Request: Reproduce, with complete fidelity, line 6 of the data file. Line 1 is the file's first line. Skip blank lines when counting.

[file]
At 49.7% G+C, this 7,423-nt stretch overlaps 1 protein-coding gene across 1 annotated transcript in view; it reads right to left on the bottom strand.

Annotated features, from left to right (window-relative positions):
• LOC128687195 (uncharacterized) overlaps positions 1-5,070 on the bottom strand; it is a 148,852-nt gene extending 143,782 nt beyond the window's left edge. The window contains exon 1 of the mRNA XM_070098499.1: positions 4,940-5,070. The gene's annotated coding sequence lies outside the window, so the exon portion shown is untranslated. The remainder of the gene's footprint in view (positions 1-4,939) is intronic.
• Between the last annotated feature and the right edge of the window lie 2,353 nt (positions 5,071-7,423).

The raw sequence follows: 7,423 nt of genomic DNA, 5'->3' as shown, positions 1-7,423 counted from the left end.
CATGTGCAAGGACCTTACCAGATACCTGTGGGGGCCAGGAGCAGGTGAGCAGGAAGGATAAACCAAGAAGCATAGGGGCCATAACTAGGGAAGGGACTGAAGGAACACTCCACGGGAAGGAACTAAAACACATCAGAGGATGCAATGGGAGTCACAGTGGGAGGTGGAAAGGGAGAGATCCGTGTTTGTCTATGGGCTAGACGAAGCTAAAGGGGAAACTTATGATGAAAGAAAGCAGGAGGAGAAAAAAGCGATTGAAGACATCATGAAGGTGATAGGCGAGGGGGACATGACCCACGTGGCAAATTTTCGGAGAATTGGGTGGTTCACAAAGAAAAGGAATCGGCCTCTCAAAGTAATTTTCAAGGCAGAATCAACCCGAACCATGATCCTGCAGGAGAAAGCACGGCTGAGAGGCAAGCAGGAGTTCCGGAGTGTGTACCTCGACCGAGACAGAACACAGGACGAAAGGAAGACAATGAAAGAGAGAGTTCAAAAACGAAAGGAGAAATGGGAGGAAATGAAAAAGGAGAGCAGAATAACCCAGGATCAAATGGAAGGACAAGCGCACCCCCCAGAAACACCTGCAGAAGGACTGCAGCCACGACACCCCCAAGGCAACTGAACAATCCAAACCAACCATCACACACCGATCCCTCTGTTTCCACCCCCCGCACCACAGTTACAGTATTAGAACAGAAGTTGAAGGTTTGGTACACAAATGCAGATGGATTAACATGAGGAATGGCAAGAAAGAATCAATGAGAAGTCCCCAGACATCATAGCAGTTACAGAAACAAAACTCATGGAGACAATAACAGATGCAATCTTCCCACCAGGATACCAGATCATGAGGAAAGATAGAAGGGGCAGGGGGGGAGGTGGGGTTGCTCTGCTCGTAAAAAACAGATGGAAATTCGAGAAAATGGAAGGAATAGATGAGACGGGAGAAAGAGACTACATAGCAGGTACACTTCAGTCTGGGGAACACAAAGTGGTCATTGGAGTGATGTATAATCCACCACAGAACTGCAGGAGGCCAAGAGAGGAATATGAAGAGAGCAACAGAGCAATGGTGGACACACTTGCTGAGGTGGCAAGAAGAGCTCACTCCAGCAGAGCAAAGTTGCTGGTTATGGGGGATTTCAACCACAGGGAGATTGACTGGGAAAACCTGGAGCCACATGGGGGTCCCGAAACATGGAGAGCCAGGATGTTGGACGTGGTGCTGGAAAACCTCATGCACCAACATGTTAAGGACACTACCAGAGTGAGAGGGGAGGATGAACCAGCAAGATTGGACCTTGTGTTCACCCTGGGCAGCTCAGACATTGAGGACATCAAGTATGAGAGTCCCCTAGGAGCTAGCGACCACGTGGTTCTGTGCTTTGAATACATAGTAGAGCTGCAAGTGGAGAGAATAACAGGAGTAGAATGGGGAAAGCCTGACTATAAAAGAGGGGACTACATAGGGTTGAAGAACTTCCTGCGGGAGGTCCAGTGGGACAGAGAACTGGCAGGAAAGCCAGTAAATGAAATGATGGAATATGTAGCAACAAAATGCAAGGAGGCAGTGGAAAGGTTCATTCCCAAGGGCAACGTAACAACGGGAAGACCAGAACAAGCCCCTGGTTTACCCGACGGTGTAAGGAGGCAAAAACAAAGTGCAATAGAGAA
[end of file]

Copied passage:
CATGTGCAAGGACCTTACCAGATACCTGTGGGGGCCAGGAGCAGGTGAGCAGGAAGGATAAACCAAGAAGCATAGGGGCCATAACTAGGGAAGGGACTGAAGGAACACTCCACGGGAAGGAACTAAAACACATCAGAGGATGCAATGGGAGTCACAGTGGGAGGTGGAAAGGGAGAGATCCGTGTTTGTCTATGGGCTAGACGAAGCTAAAGGGGAAACTTATGATGAAAGAAAGCAGGAGGAGAAAAAAGCGATTGAAGACATCATGAAGGTGATAGGCGAGGGGGACATGACCCACGTGGCAAATTTTCGGAGAATTGGGTGGTTCACAAAGAAAAGGAATCGGCCTCTCAAAGTAATTTTCAAGGCAGAATCAACCCGAACCATGATCCTGCAGGAGAAAGCACGGCTGAGAGGCAAGCAGGAGTTCCGGAGTGTGTACCTCGACCGAGACAGAACACAGGACGAAAGGAAGACAATGAAAGAGAGAGTTCAAAAACGAAAGGAGAAATGGGAGGAAATGAAAAAGGAGAGCAGAATAACCCAGGATCAAATGGAAGGACAAGCGCACCCCCCAGAAACACCTGCAGAAGGACTGCAGCCACGACACCCCCAAGGCAACTGAACAATCCAAACCAACCATCACACACCGATCCCTCTGTTTCCACCCCCCGCACCACAGTTACAGTATTAGAACAGAAGTTGAAGGTTTGGTACACAAATGCAGATGGATTAACATGAGGAATGGCAAGAAAGAATCAATGAGAAGTCCCCAGACATCATAGCAGTTACAGAAACAAAACTCATGGAGACAATAACAGATGCAATCTTCCCACCAGGATACCAGATCATGAGGAAAGATAGAAGGGGCAGGGGGGGAGGTGGGGTTGCTCTGCTCGTAAAAAACAGATGGAAATTCGAGAAAATGGAAGGAATAGATGAGACGGGAGAAAGAGACTACATAGCAGGTACACTTCAGTCTGGGGAACACAAAGTGGTCATTGGAGTGATGTATAATCCACCACAGAACTGCAGGAGGCCAAGAGAGGAATATGAAGAGAGCAACAGAGCAATGGTGGACACACTTGCTGAGGTGGCAAGAAGAGCTCACTCCAGCAGAGCAAAGTTGCTGGTTATGGGGGATTTCAACCACAGGGAGATTGACTGGGAAAACCTGGAGCCACATGGGGGTCCCGAAACATGGAGAGCCAGGATGTTGGACGTGGTGCTGGAAAACCTCATGCACCAACATGTTAAGGACACTACCAGAGTGAGAGGGGAGGATGAACCAGCAAGATTGGACCTTGTGTTCACCCTGGGCAGCTCAGACATTGAGGACATCAAGTATGAGAGTCCCCTAGGAGCTAGCGACCACGTGGTTCTGTGCTTTGAATACATAGTAGAGCTGCAAGTGGAGAGAATAACAGGAGTAGAATGGGGAAAGCCTGACTATAAAAGAGGGGACTACATAGGGTTGAAGAACTTCCTGCGGGAGGTCCAGTGGGACAGAGAACTGGCAGGAAAGCCAGTAAATGAAATGATGGAATATGTAGCAACAAAATGCAAGGAGGCAGTGGAAAGGTTCATTCCCAAGGGCAACGTAACAACGGGAAGACCAGAACAAGCCCCTGGTTTACCCGACGGTGTAAGGAGGCAAAAACAAAGTGCAATAGAGAA